John Ernst Steinbeck Jr. Born in Salinas, California, Steincame from a family of moderate means. He worked his way through college at Stanford University but never graduated. In 1925 he went to New York, where he tried for a few years to establish himself as a free-lance writer, but he failed and returned to California. After publishing some novels and short stories, Steinbeck first became widely known with Tortilla Flat (1935), a series of humorous stories about Monterey paisanos.
Steinbeck’s novels can all be classified as social novels dealing with the economic problems of rural labour, but there is also a streak of worship of the soil in his books, which does not always agree with his matter-of-fact sociological approach. After the rough and earthy humour of Tortilla Flat, he moved on to more serious fiction, often aggressive in its social criticism, to In Dubious Battle (1936), which deals with the strikes of the migratory fruit pickers on California plantations. This was followed by Of Mice and Men (1937), the story of the imbecile giant Lennie, and a series of admirable short stories collected in the volume The Long Valley (1938). In 1939 he published what is considered his best work, The Grapes of Wrath, the story of Oklahoma tenant farmers who, unable to earn a living from the land, moved to California where they became migratory workers.
Among his later works should be mentioned East of Eden (1952), The Winter of Our Discontent (1961), and Travels with Charley (1962), a travelogue in which Steinbeck wrote about his impressions during a three-month tour in a truck that led him through forty American states. He died in New York City in 1968.

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English Book Club: Do Androids Dream Of Electric Sheep?

The novel: Do Androids Dream Of Electric Sheep?

portadaFirst published in 1968, the novel is set in a post-apocalyptic San Francisco, where Earth’s life has been greatly damaged by nuclear global war. The book served as the primary basis for the 1982 film Blade Runner, and many elements and themes from it were used in its 2017 sequel Blade Runner 2049.

The main plot follows Rick Deckard, a bounty hunter who is tasked with “retiring” six escaped Nexus-6 model androids, that violently went rogue after their creation by the Rosen Association, and fled Mars for Earth; while a secondary plot follows John Isidore, a man of sub-par IQ who aids the fugitive androids. In connection with Deckard’s mission, the novel explores the issue of what it is to be human. Unlike humans, the androids are said to possess no sense of empathy.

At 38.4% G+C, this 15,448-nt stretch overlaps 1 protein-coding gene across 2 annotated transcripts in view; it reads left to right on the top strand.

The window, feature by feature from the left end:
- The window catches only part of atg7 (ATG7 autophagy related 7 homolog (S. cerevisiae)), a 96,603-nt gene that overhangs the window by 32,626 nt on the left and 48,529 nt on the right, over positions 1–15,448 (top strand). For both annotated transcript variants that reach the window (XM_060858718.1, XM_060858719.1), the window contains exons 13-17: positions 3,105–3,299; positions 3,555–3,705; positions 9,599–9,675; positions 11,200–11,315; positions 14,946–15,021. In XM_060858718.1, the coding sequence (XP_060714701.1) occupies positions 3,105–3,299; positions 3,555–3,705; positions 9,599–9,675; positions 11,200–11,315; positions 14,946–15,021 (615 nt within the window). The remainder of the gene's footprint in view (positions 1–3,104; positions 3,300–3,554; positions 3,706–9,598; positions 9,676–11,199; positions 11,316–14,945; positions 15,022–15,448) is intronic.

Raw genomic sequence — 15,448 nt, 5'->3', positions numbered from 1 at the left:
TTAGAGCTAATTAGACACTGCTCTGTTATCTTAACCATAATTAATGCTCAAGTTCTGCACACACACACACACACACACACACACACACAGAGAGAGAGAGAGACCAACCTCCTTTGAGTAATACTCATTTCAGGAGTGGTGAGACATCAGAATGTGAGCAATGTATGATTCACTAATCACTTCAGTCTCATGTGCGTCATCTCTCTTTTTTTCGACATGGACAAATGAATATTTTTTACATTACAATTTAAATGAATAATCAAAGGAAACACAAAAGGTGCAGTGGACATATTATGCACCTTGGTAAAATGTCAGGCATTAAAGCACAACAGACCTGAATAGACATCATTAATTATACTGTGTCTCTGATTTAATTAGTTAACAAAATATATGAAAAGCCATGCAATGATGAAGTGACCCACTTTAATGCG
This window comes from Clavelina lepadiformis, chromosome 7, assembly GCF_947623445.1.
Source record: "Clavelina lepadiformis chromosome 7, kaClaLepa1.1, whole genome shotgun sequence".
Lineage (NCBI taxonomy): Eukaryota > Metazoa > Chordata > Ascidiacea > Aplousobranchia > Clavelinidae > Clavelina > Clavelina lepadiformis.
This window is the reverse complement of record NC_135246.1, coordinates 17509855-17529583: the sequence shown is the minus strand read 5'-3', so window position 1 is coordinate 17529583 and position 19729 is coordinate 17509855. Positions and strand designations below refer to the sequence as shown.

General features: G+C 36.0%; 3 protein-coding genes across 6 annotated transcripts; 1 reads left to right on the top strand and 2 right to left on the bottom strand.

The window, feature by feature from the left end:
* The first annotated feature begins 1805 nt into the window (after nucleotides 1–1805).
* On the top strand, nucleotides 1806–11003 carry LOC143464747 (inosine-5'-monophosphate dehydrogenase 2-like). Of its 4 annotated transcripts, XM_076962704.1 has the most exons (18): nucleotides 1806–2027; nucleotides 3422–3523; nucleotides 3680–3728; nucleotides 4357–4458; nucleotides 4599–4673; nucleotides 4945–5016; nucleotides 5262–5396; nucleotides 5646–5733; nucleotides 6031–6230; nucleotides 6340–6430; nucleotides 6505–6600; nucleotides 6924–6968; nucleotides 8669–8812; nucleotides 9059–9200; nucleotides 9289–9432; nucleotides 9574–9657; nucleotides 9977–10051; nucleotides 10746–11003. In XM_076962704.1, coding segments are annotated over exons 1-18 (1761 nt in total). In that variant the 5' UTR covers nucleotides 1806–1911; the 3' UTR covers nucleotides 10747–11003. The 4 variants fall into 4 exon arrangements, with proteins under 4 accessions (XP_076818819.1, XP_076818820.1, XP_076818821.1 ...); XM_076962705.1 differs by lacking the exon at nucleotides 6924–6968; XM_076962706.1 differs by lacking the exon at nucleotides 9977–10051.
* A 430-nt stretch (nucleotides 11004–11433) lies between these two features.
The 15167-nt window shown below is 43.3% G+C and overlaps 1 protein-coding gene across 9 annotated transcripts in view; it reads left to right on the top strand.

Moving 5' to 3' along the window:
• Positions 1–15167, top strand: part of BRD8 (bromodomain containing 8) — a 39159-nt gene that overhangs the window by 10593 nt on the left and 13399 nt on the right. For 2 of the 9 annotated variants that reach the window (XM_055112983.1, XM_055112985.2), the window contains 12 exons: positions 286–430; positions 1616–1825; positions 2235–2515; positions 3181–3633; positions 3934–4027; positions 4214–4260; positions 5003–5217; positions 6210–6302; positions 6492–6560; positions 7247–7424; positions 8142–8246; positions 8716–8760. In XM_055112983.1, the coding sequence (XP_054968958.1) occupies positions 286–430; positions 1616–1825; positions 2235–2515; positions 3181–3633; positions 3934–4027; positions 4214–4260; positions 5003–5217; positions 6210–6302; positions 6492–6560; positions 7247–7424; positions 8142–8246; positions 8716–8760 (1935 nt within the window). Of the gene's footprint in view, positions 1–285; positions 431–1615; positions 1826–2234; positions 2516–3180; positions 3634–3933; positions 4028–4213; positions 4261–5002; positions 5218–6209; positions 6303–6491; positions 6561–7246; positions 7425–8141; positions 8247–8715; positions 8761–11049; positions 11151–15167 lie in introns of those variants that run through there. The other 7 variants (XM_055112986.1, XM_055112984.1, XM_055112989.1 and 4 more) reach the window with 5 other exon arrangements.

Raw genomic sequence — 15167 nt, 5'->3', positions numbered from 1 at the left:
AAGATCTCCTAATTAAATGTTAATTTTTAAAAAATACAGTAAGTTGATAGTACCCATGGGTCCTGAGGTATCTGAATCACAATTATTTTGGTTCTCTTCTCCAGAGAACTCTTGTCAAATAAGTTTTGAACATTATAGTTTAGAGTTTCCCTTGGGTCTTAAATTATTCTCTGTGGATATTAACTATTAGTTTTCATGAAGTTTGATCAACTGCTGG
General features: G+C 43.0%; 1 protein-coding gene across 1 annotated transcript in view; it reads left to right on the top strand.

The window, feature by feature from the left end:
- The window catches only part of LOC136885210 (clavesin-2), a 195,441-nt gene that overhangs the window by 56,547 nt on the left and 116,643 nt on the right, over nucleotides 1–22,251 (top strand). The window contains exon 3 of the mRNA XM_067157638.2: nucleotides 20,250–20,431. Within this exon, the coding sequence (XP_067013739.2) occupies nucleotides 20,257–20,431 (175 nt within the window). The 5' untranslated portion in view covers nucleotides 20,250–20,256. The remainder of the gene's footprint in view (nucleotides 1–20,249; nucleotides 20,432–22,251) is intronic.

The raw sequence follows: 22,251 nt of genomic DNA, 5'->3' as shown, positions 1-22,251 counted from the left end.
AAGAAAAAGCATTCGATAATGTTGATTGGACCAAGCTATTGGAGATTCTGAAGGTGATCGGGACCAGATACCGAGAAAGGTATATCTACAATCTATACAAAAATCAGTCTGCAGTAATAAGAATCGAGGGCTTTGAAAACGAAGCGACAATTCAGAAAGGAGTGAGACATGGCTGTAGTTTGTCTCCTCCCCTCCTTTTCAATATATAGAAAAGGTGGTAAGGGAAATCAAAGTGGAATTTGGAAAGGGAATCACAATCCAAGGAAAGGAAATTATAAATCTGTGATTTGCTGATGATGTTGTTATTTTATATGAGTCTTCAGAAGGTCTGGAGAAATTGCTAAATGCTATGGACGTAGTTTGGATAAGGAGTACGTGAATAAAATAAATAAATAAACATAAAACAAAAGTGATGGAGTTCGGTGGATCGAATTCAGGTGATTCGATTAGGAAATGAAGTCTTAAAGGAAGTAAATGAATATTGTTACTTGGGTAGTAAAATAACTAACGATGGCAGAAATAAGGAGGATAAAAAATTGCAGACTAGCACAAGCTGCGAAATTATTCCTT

Bounty-hunter Rick Deckard signs on to a new police mission in order to earn enough money to buy a live animal to replace his electric sheep, seeking greater existential fulfillment for himself and his depressed wife, Iran. Deckard visits the Rosen headquarters in Seattle to confirm the validity of a question-and-answer empathy test. Deckard is greeted by Rachael Rosen, who quickly fails his test. Rachael attempts to bribe Deckard into silence, but he verifies that she is indeed a Nexus-6 model used by Rosen to attempt to discredit the test.

Deckard soon meets a Soviet police contact who turns out to be one of the disguised Nexus-6 renegades. Deckard retires the android, then flies off to retire his next target. This android, however, has him arrested and detained at a police department he has never heard of by a police officer whom he is surprised never to have met. At this strange station, Deckard’s worldview is shaken when an official named Garland accuses Deckard himself of being an android. After a series of mysterious revelations at the station, Deckard ponders the ethical and philosophical questions his line of work raises regarding android intelligence, empathy, and what it means to be human.

The author: Philip K. Dick

Philip Kindred Dick.- (December 16, 1928 – March 2, 1982) was an American science fiction writer.

The 50’s and the early 60’s were very creative periods for Dick. He won the highest award in the science fiction world in 1962 for The Man In The High Castle. The 1970’s produced some of Dick’s best work and he continued to become well known in the science fiction community.

Philip K. Dick has been given many labels over the years and as his work has become more known since his death. The genre of science fiction was used as an outlet to break unfamiliar ground. His work is very experimental and questions the basis of our own existence. His own emotional and psychological states play a major role in the tone of his work throughout the years. Noticing the change in Dick’s writing style from the 50’s to the 80’s is a look at the struggles of a creative genius. His attempts to demonstrate the ever-expanding potential of the universe are personal journeys into his own realities.Philip K Dick writerHarperCollins Publishers

On February 20, 1974, while recovering from the effects of sodium pentothal administered for the extraction of an impacted wisdom tooth, Dick received a home delivery. When he opened the door, he was struck by the beauty of a dark-haired girl and was especially drawn to her golden necklace. After the woman’s departure, Dick began experiencing strange hallucinations. Although initially attributing them to side effects from medication, he considered this explanation implausible after weeks of continued hallucinations. Throughout February and March 1974, Dick experienced a series of hallucinations, which he referred to as “2-3-74″
On February 17, 1982, after completing an interview, Dick contacted his therapist, complaining of failing eyesight, and was advised to go to a hospital immediately, but did not. The next day, he was found unconscious on the floor. Five days later, on March 2, 1982, he was disconnected from life support and died.